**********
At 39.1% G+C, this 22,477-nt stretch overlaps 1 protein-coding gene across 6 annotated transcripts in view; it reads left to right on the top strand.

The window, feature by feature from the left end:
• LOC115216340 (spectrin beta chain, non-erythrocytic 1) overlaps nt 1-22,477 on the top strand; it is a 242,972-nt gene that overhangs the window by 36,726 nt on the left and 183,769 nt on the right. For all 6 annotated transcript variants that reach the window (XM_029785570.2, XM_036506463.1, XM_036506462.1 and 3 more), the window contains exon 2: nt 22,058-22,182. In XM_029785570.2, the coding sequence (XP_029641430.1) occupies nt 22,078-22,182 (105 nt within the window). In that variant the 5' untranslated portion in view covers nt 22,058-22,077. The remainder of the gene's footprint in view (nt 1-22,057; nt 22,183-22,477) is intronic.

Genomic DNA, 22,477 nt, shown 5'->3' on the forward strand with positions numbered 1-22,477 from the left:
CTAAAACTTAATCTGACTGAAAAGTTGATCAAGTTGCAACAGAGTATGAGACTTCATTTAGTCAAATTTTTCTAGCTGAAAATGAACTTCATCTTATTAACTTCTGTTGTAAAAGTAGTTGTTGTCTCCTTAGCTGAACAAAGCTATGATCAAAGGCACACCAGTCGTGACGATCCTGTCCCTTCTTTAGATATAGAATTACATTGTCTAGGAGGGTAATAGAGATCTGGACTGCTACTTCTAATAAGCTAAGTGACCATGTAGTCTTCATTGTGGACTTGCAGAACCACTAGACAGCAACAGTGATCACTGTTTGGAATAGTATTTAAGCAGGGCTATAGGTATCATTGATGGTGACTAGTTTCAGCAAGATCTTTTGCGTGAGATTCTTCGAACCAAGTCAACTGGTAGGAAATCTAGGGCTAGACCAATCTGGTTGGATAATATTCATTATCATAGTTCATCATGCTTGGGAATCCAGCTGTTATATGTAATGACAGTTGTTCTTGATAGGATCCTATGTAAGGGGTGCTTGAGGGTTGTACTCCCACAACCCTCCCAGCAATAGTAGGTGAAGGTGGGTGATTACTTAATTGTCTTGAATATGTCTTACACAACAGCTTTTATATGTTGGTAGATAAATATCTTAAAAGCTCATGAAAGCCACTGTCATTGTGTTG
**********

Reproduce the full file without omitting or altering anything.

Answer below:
At 39.1% G+C, this 22,477-nt stretch overlaps 1 protein-coding gene across 6 annotated transcripts in view; it reads left to right on the top strand.

The window, feature by feature from the left end:
• LOC115216340 (spectrin beta chain, non-erythrocytic 1) overlaps nt 1-22,477 on the top strand; it is a 242,972-nt gene that overhangs the window by 36,726 nt on the left and 183,769 nt on the right. For all 6 annotated transcript variants that reach the window (XM_029785570.2, XM_036506463.1, XM_036506462.1 and 3 more), the window contains exon 2: nt 22,058-22,182. In XM_029785570.2, the coding sequence (XP_029641430.1) occupies nt 22,078-22,182 (105 nt within the window). In that variant the 5' untranslated portion in view covers nt 22,058-22,077. The remainder of the gene's footprint in view (nt 1-22,057; nt 22,183-22,477) is intronic.

Genomic DNA, 22,477 nt, shown 5'->3' on the forward strand with positions numbered 1-22,477 from the left:
CTAAAACTTAATCTGACTGAAAAGTTGATCAAGTTGCAACAGAGTATGAGACTTCATTTAGTCAAATTTTTCTAGCTGAAAATGAACTTCATCTTATTAACTTCTGTTGTAAAAGTAGTTGTTGTCTCCTTAGCTGAACAAAGCTATGATCAAAGGCACACCAGTCGTGACGATCCTGTCCCTTCTTTAGATATAGAATTACATTGTCTAGGAGGGTAATAGAGATCTGGACTGCTACTTCTAATAAGCTAAGTGACCATGTAGTCTTCATTGTGGACTTGCAGAACCACTAGACAGCAACAGTGATCACTGTTTGGAATAGTATTTAAGCAGGGCTATAGGTATCATTGATGGTGACTAGTTTCAGCAAGATCTTTTGCGTGAGATTCTTCGAACCAAGTCAACTGGTAGGAAATCTAGGGCTAGACCAATCTGGTTGGATAATATTCATTATCATAGTTCATCATGCTTGGGAATCCAGCTGTTATATGTAATGACAGTTGTTCTTGATAGGATCCTATGTAAGGGGTGCTTGAGGGTTGTACTCCCACAACCCTCCCAGCAATAGTAGGTGAAGGTGGGTGATTACTTAATTGTCTTGAATATGTCTTACACAACAGCTTTTATATGTTGGTAGATAAATATCTTAAAAGCTCATGAAAGCCACTGTCATTGTGTTG